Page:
“While they’re not popular majors at N.C. State, they produce huge quantities of credit hours to non-majors,” Arden said.

I don’t know about this “huge number of credit hours” but I do know that these departments have incredibly few majors.  Regardless of the intellectual value, it seems pretty reasonable to me (and, from what I can tell, my liberal colleagues throughout our college) to eliminate the overhead/administration that goes with a department for an area that has only a handful of majors each year.  Especially when you consider we are part of a UNC system and students who really want that specific, unpopular major can seek it somewhere else.

So, UNC Board of Governors not so bad, but then the final line really threw me:

Board member Steven Long, who is the vice chairman of the academic planning committee, expressed concern about the labels applied to the actions, saying that words like “discontinuation” could confuse the public.

“They think you’re eliminating a lot of the cost, but we’re really only eliminating a little bit of the cost,” Long said. “We’re really not discontinuing the whole program; we’re just scaling it back.”

Long said he didn’t think the programs addressed by the report necessarily needed more scrutiny.

“We’re capitalists, and we have to look at what the demand is, and we have to respond to the demand.”

Ugh.  Seriously?  Hey, I love capitalism.  It’s so good for so many things.  Running a system of higher education is not one of them.  We’re not exactly churning out widgets here.  Yes, of course there should be free market principles in higher education, but when free market principles are what’s driving higher ed– as implied in that quote– we’ve got a huge problem.

Getting police body cameras right

You don’t have to think for very long to recognize that police body cameras are not a panacea for our criminal justice system (though I strongly suspect benefits outweigh costs), but this is a really useful, thoughtful article examining the difficulties and unconsidered costs involved in implementing such a system:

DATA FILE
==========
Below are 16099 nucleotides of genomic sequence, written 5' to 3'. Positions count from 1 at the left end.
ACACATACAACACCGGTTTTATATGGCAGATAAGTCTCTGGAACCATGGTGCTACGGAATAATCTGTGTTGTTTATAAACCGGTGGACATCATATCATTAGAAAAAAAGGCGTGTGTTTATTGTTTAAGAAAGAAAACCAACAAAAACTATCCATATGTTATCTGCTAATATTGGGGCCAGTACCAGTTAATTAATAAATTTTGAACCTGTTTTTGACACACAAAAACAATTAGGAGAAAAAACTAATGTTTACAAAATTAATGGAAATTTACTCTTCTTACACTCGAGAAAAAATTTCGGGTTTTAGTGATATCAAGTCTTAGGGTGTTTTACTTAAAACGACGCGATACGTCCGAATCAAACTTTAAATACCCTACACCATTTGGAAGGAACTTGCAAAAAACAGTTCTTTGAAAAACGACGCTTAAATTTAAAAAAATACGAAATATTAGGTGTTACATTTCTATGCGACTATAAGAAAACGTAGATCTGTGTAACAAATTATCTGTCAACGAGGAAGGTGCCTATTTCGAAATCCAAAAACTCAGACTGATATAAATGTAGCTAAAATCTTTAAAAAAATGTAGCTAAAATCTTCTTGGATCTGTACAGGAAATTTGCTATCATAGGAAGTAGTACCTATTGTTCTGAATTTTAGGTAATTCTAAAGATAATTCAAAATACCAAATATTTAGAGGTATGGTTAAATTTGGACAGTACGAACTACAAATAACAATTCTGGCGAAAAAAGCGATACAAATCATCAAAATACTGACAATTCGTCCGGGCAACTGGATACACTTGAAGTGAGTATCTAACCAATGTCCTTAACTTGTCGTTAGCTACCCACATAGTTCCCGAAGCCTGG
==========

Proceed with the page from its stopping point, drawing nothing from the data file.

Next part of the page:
The temptation of technology as an accountability tool is not new, but accountability is not done by technology. Accountability is achieved by people and systems using tools like technology as part of their bureaucratic processes.There is effectively a global consensus that body cameras are a good thing to have because everyone has a different idea of what they’re agreeing to, a different model of appropriate bureaucracy. The bureaucratic and political battles over policies of use, access, and retention are not yet resolved, and they are significant. Who gets to see the footage, and in what circumstances, will matter. The features and capabilities of the technology matter. What happens when the camera reveals more about what was in the officer’s scope than what they could physically see at the time, especially at night? Or when cameras get additional features, like heat sensors? Even on basic practical questions, such as whether and when officers or the public should see the footage, there is no consensus.

Everyone is imagining what should be done when a citizen is shot dead by a member of the police, but few are focused on how footage might impact accountability or shift power dynamics in more routine encounters. [emphasis mine] For example, prosecutors might rely on the existence of footage, and a suspect’s ignorance of exactly what is captured, to obtain plea bargains more efficiently. Already,countless people agree to a plea bargain for crimes they didn’t commit because they don’t feel confident that they can prove their innocence, regardless of how much our system is supposedly about proving guilt. What happens when they are threatened with video footage or facing video footage that may be cropped, presented out of context, or otherwise manipulated to make them look more culpable than they really are? Who is empowered or disempowered by body cameras and their footage depends very much on the bureaucratic goals of the people making decisions about their use.